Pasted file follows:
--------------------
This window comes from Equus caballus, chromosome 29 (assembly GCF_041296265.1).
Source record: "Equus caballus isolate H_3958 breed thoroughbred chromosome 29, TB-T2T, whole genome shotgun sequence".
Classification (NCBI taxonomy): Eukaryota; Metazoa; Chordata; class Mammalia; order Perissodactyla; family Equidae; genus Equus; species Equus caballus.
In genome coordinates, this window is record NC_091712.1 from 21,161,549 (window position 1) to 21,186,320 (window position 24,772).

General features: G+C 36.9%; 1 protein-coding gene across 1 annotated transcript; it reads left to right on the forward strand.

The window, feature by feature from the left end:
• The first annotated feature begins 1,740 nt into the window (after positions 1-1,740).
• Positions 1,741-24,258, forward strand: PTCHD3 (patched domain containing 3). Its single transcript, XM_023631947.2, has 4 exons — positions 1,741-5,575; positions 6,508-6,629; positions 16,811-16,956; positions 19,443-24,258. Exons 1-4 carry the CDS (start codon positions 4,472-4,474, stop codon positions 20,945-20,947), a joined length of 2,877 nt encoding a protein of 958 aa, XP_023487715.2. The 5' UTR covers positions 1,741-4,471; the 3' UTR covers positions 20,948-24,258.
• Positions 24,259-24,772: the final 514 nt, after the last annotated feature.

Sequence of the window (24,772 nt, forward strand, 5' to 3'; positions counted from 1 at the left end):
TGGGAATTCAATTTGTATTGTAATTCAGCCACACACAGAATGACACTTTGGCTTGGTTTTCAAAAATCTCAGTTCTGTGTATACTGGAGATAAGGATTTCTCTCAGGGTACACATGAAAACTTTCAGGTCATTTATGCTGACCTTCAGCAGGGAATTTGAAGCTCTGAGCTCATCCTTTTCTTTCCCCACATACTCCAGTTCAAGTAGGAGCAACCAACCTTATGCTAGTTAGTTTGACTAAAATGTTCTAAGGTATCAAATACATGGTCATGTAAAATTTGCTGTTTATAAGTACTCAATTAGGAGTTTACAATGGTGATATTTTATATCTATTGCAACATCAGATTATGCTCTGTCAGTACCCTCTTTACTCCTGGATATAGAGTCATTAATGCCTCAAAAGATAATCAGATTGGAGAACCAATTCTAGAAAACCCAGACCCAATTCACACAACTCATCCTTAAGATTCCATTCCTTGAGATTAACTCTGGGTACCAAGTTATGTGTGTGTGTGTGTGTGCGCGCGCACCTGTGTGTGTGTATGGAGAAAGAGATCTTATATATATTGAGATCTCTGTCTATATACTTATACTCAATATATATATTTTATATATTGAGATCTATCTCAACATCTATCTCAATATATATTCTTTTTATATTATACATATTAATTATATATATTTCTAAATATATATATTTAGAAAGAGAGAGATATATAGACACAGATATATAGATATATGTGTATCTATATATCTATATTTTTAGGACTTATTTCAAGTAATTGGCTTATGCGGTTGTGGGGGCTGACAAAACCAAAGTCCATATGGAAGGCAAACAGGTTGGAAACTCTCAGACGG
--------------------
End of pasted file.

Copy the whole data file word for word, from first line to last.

This window comes from Equus caballus, chromosome 29 (assembly GCF_041296265.1).
Source record: "Equus caballus isolate H_3958 breed thoroughbred chromosome 29, TB-T2T, whole genome shotgun sequence".
Classification (NCBI taxonomy): Eukaryota; Metazoa; Chordata; class Mammalia; order Perissodactyla; family Equidae; genus Equus; species Equus caballus.
In genome coordinates, this window is record NC_091712.1 from 21,161,549 (window position 1) to 21,186,320 (window position 24,772).

General features: G+C 36.9%; 1 protein-coding gene across 1 annotated transcript; it reads left to right on the forward strand.

The window, feature by feature from the left end:
• The first annotated feature begins 1,740 nt into the window (after positions 1-1,740).
• Positions 1,741-24,258, forward strand: PTCHD3 (patched domain containing 3). Its single transcript, XM_023631947.2, has 4 exons — positions 1,741-5,575; positions 6,508-6,629; positions 16,811-16,956; positions 19,443-24,258. Exons 1-4 carry the CDS (start codon positions 4,472-4,474, stop codon positions 20,945-20,947), a joined length of 2,877 nt encoding a protein of 958 aa, XP_023487715.2. The 5' UTR covers positions 1,741-4,471; the 3' UTR covers positions 20,948-24,258.
• Positions 24,259-24,772: the final 514 nt, after the last annotated feature.

Sequence of the window (24,772 nt, forward strand, 5' to 3'; positions counted from 1 at the left end):
TGGGAATTCAATTTGTATTGTAATTCAGCCACACACAGAATGACACTTTGGCTTGGTTTTCAAAAATCTCAGTTCTGTGTATACTGGAGATAAGGATTTCTCTCAGGGTACACATGAAAACTTTCAGGTCATTTATGCTGACCTTCAGCAGGGAATTTGAAGCTCTGAGCTCATCCTTTTCTTTCCCCACATACTCCAGTTCAAGTAGGAGCAACCAACCTTATGCTAGTTAGTTTGACTAAAATGTTCTAAGGTATCAAATACATGGTCATGTAAAATTTGCTGTTTATAAGTACTCAATTAGGAGTTTACAATGGTGATATTTTATATCTATTGCAACATCAGATTATGCTCTGTCAGTACCCTCTTTACTCCTGGATATAGAGTCATTAATGCCTCAAAAGATAATCAGATTGGAGAACCAATTCTAGAAAACCCAGACCCAATTCACACAACTCATCCTTAAGATTCCATTCCTTGAGATTAACTCTGGGTACCAAGTTATGTGTGTGTGTGTGTGTGCGCGCGCACCTGTGTGTGTGTATGGAGAAAGAGATCTTATATATATTGAGATCTCTGTCTATATACTTATACTCAATATATATATTTTATATATTGAGATCTATCTCAACATCTATCTCAATATATATTCTTTTTATATTATACATATTAATTATATATATTTCTAAATATATATATTTAGAAAGAGAGAGATATATAGACACAGATATATAGATATATGTGTATCTATATATCTATATTTTTAGGACTTATTTCAAGTAATTGGCTTATGCGGTTGTGGGGGCTGACAAAACCAAAGTCCATATGGAAGGCAAACAGGTTGGAAACTCTCAGACGG